Sales agent Dong Hao, who handled Wang’s account, said he no longer marketed for the exchange after an increasing number of complaints, but added that it was up to clients to control risks. “If you lose money, and the casino operator makes money, there’s nothing to complain about,” he said. Beijing Petroleum Exchange’s largest shareholder is the Beijing municipal state-owned asset management company. Other investors include PetroChina Co. Ltd., Sinochem Corporation, and CNOOC Investment Holding. None of the companies replied to phone calls or faxed requests for comment. On March 18, China Central Television (CCTV) aired an investigative report alleging some oil products traded on the Beijing Petroleum Exchange did not have regulators’ approval. In response to the CCTV report, Beijing Petroleum Exchange released a statement on March 25, saying it had launched an investigation into Shihang International, a member firm that was accused in the report of breaching rules by allowing futures trading. Results of that investigation have not yet been published and Shihang declined Reuters’ request to comment. Hou Xiaoyu, a lawyer representing investors suing the exchange, said that, while it was only licensed for spot trading – which typically refers to contracts for immediate settlement – it allowed what he called quasi-futures trading. Contracts traded on the Beijing Exchange are standardized, offer high leverage, change hands frequently and are not for the purpose of actually taking delivery of the products – characteristics of futures rather than spot trading, Hou said. Beijing Petroleum Exchange said in an emailed statement to Reuters that there had been problems with some of its member institutions, which it did not name. The exchange added that it has dealt with issues. ($1 = 6.5811 Chinese yuan renminbi)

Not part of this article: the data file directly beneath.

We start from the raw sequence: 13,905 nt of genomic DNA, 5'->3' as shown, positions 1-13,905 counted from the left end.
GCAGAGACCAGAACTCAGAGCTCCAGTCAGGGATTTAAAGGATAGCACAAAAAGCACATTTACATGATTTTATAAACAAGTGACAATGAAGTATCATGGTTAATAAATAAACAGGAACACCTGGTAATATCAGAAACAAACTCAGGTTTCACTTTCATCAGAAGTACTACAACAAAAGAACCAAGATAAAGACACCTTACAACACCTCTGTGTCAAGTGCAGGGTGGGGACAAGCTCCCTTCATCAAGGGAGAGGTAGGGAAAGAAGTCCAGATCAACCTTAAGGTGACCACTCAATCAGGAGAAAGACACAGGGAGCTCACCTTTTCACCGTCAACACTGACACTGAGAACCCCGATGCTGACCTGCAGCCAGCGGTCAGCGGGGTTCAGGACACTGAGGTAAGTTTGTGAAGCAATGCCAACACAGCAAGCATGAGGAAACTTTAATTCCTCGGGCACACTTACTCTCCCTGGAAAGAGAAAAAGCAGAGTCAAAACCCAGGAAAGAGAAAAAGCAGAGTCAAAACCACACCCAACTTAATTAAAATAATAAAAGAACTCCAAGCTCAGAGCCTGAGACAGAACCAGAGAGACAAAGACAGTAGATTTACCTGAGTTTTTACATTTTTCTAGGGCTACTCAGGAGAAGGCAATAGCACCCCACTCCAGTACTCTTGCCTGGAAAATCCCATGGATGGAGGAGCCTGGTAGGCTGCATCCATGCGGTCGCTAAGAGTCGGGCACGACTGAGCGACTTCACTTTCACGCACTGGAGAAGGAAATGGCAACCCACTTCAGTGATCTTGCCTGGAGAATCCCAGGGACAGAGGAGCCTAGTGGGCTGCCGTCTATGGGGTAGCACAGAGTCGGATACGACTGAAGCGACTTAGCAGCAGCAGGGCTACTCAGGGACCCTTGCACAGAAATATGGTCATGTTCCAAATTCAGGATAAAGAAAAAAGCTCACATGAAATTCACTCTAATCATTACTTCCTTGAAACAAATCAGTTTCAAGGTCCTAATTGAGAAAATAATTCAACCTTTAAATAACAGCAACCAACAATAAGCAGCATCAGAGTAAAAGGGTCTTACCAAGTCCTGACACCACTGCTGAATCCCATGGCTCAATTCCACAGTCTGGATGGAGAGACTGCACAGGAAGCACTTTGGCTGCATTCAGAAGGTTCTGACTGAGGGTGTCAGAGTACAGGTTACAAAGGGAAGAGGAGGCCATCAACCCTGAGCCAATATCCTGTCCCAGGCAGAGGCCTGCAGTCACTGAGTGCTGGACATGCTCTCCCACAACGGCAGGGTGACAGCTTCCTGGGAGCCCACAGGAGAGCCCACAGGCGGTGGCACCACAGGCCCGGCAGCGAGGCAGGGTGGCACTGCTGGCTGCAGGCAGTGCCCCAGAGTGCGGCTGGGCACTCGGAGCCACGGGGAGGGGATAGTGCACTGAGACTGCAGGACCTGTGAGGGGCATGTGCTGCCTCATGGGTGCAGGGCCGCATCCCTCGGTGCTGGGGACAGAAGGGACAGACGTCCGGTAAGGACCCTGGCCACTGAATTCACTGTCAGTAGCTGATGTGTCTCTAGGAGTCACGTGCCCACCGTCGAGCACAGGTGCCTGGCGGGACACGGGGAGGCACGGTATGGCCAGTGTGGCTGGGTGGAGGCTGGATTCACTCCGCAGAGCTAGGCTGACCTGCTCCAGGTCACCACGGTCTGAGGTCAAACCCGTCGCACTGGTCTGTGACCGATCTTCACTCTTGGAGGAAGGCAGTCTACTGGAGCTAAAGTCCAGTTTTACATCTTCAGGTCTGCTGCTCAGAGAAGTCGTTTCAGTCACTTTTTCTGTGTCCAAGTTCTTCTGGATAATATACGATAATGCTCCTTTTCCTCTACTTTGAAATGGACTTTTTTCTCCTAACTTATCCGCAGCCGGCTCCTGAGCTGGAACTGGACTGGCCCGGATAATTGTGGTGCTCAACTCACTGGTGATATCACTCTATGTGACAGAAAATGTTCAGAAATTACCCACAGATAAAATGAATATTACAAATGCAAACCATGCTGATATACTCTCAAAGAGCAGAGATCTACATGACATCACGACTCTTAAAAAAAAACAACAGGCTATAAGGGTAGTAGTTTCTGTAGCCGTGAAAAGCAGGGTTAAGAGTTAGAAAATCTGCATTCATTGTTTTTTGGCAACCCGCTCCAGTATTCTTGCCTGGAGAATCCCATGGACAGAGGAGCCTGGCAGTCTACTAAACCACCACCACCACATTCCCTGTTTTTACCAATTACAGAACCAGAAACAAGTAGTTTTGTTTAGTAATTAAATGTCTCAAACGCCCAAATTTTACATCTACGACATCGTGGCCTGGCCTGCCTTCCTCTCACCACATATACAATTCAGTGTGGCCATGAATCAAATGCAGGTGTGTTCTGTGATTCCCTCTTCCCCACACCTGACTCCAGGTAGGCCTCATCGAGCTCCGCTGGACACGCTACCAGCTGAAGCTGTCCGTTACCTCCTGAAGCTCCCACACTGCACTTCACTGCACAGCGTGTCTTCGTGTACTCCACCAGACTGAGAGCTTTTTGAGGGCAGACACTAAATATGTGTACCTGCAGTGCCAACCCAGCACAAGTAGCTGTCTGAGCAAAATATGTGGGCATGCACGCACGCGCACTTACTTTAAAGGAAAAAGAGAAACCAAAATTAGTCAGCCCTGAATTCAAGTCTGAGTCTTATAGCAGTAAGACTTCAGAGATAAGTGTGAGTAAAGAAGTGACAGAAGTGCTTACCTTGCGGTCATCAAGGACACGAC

By Samuel Shen and Elias Glenn
(Additional reporting by Pete Sweeney; Editing by Alex Richardson)